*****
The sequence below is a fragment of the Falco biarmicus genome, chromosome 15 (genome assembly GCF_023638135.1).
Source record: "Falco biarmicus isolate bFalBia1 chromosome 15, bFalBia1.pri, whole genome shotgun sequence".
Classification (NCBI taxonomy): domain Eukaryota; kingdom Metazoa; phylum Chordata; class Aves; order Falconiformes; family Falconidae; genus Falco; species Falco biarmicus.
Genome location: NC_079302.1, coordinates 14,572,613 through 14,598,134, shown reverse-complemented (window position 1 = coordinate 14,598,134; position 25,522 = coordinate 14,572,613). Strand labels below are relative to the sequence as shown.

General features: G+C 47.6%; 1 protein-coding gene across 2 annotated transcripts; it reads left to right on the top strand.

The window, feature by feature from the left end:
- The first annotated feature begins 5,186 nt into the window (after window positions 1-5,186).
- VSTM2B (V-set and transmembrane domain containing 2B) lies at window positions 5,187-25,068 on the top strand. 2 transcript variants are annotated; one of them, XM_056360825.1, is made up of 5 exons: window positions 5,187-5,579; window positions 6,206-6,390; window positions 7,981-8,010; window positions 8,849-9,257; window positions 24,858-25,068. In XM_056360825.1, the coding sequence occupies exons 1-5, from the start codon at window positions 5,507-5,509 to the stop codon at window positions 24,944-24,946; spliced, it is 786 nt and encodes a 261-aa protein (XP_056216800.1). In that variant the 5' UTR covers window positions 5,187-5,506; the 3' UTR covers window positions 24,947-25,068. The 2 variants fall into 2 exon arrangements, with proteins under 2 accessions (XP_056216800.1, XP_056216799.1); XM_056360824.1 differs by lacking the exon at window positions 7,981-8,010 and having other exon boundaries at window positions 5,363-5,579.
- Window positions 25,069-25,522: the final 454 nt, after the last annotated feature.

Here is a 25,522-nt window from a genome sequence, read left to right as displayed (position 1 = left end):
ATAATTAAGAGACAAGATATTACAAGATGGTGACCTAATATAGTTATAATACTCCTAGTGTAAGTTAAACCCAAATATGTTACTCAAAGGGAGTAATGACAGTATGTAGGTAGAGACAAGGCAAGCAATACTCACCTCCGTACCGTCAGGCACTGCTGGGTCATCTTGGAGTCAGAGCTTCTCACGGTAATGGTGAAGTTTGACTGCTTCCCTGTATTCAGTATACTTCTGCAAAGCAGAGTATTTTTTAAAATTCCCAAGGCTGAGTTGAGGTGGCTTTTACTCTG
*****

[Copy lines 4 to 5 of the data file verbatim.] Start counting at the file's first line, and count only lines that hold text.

Genome location: NC_079302.1, coordinates 14,572,613 through 14,598,134, shown reverse-complemented (window position 1 = coordinate 14,598,134; position 25,522 = coordinate 14,572,613). Strand labels below are relative to the sequence as shown.

General features: G+C 47.6%; 1 protein-coding gene across 2 annotated transcripts; it reads left to right on the top strand.